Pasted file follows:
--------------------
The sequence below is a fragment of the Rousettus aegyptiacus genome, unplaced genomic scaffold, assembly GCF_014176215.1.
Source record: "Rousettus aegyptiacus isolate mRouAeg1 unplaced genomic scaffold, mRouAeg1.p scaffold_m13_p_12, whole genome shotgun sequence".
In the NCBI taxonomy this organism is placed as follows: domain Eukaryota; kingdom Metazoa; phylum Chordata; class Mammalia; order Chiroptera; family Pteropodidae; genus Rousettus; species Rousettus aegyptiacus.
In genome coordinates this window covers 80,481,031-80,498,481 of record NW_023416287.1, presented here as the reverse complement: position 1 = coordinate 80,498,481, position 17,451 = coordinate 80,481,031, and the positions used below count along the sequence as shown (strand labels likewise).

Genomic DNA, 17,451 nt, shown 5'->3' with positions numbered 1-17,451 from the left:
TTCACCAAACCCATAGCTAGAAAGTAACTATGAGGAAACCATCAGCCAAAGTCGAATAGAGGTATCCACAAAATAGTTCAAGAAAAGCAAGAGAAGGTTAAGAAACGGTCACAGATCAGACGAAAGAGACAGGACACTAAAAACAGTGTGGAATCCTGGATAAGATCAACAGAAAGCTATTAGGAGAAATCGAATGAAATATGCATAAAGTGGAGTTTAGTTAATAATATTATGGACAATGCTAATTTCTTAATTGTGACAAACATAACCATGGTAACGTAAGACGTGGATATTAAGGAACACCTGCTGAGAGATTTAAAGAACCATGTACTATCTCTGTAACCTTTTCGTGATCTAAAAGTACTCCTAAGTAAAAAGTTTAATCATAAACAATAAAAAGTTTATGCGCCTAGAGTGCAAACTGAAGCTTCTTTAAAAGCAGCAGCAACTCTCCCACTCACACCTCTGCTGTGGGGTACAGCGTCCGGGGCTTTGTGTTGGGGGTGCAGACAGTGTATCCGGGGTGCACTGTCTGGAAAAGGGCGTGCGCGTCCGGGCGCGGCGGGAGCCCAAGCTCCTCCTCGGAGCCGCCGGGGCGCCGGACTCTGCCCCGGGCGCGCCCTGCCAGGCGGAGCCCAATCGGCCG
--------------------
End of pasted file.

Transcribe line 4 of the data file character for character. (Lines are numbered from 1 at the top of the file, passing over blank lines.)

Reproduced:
In genome coordinates this window covers 80,481,031-80,498,481 of record NW_023416287.1, presented here as the reverse complement: position 1 = coordinate 80,498,481, position 17,451 = coordinate 80,481,031, and the positions used below count along the sequence as shown (strand labels likewise).